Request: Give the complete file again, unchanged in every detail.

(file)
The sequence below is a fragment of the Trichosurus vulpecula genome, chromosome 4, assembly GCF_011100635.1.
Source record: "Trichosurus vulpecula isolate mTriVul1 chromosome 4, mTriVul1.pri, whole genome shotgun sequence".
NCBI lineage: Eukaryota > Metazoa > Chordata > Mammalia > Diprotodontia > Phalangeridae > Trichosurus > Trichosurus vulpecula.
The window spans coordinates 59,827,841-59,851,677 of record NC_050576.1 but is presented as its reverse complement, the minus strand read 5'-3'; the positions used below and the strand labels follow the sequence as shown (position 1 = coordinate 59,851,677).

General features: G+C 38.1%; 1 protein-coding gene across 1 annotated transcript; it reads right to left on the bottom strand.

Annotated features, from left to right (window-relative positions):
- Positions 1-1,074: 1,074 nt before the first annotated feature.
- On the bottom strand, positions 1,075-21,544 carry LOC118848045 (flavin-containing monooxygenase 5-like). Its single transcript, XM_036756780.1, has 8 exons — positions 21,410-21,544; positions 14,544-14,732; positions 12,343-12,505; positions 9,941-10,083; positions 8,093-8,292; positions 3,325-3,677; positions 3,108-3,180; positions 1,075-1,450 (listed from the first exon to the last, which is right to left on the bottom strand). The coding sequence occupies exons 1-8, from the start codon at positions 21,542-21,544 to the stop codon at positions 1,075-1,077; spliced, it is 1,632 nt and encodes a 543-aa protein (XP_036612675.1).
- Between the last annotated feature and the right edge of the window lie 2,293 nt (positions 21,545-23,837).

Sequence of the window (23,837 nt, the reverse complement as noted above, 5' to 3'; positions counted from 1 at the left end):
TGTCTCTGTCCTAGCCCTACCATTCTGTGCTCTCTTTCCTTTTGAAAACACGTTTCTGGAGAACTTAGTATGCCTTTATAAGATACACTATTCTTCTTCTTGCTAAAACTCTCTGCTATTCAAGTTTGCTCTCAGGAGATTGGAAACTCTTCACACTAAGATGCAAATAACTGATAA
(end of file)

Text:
The sequence below is a fragment of the Trichosurus vulpecula genome, chromosome 4, assembly GCF_011100635.1.
Source record: "Trichosurus vulpecula isolate mTriVul1 chromosome 4, mTriVul1.pri, whole genome shotgun sequence".
NCBI lineage: Eukaryota > Metazoa > Chordata > Mammalia > Diprotodontia > Phalangeridae > Trichosurus > Trichosurus vulpecula.
The window spans coordinates 59,827,841-59,851,677 of record NC_050576.1 but is presented as its reverse complement, the minus strand read 5'-3'; the positions used below and the strand labels follow the sequence as shown (position 1 = coordinate 59,851,677).

General features: G+C 38.1%; 1 protein-coding gene across 1 annotated transcript; it reads right to left on the bottom strand.

Annotated features, from left to right (window-relative positions):
- Positions 1-1,074: 1,074 nt before the first annotated feature.
- On the bottom strand, positions 1,075-21,544 carry LOC118848045 (flavin-containing monooxygenase 5-like). Its single transcript, XM_036756780.1, has 8 exons — positions 21,410-21,544; positions 14,544-14,732; positions 12,343-12,505; positions 9,941-10,083; positions 8,093-8,292; positions 3,325-3,677; positions 3,108-3,180; positions 1,075-1,450 (listed from the first exon to the last, which is right to left on the bottom strand). The coding sequence occupies exons 1-8, from the start codon at positions 21,542-21,544 to the stop codon at positions 1,075-1,077; spliced, it is 1,632 nt and encodes a 543-aa protein (XP_036612675.1).
- Between the last annotated feature and the right edge of the window lie 2,293 nt (positions 21,545-23,837).

Sequence of the window (23,837 nt, the reverse complement as noted above, 5' to 3'; positions counted from 1 at the left end):
TGTCTCTGTCCTAGCCCTACCATTCTGTGCTCTCTTTCCTTTTGAAAACACGTTTCTGGAGAACTTAGTATGCCTTTATAAGATACACTATTCTTCTTCTTGCTAAAACTCTCTGCTATTCAAGTTTGCTCTCAGGAGATTGGAAACTCTTCACACTAAGATGCAAATAACTGATAA